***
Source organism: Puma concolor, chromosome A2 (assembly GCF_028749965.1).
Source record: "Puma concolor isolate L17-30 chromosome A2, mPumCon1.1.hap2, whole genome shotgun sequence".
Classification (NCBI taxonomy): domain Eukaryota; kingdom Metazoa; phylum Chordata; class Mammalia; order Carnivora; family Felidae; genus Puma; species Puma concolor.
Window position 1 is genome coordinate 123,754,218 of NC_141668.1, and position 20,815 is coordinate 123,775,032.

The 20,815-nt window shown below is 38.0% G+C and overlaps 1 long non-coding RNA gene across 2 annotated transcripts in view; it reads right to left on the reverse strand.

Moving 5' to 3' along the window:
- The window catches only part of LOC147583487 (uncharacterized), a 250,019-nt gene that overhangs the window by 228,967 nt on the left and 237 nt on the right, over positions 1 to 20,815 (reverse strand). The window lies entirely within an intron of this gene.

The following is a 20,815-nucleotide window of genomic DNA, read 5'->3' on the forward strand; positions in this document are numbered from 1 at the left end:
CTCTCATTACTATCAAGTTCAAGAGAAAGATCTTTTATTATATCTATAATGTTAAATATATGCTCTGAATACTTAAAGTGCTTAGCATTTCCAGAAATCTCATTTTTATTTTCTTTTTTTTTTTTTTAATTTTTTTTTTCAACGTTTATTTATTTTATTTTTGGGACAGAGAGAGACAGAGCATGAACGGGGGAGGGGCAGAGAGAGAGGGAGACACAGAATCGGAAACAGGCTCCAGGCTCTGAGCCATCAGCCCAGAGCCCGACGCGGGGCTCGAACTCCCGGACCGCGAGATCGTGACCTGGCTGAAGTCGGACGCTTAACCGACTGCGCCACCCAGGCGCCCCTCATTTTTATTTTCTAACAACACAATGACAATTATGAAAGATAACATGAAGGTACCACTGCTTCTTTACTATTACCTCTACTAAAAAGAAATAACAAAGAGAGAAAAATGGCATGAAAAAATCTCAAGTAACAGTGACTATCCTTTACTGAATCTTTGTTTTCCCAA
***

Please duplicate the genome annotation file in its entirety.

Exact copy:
Source organism: Puma concolor, chromosome A2 (assembly GCF_028749965.1).
Source record: "Puma concolor isolate L17-30 chromosome A2, mPumCon1.1.hap2, whole genome shotgun sequence".
Classification (NCBI taxonomy): domain Eukaryota; kingdom Metazoa; phylum Chordata; class Mammalia; order Carnivora; family Felidae; genus Puma; species Puma concolor.
Window position 1 is genome coordinate 123,754,218 of NC_141668.1, and position 20,815 is coordinate 123,775,032.

The 20,815-nt window shown below is 38.0% G+C and overlaps 1 long non-coding RNA gene across 2 annotated transcripts in view; it reads right to left on the reverse strand.

Moving 5' to 3' along the window:
- The window catches only part of LOC147583487 (uncharacterized), a 250,019-nt gene that overhangs the window by 228,967 nt on the left and 237 nt on the right, over positions 1 to 20,815 (reverse strand). The window lies entirely within an intron of this gene.

The following is a 20,815-nucleotide window of genomic DNA, read 5'->3' on the forward strand; positions in this document are numbered from 1 at the left end:
CTCTCATTACTATCAAGTTCAAGAGAAAGATCTTTTATTATATCTATAATGTTAAATATATGCTCTGAATACTTAAAGTGCTTAGCATTTCCAGAAATCTCATTTTTATTTTCTTTTTTTTTTTTTTAATTTTTTTTTTCAACGTTTATTTATTTTATTTTTGGGACAGAGAGAGACAGAGCATGAACGGGGGAGGGGCAGAGAGAGAGGGAGACACAGAATCGGAAACAGGCTCCAGGCTCTGAGCCATCAGCCCAGAGCCCGACGCGGGGCTCGAACTCCCGGACCGCGAGATCGTGACCTGGCTGAAGTCGGACGCTTAACCGACTGCGCCACCCAGGCGCCCCTCATTTTTATTTTCTAACAACACAATGACAATTATGAAAGATAACATGAAGGTACCACTGCTTCTTTACTATTACCTCTACTAAAAAGAAATAACAAAGAGAGAAAAATGGCATGAAAAAATCTCAAGTAACAGTGACTATCCTTTACTGAATCTTTGTTTTCCCAA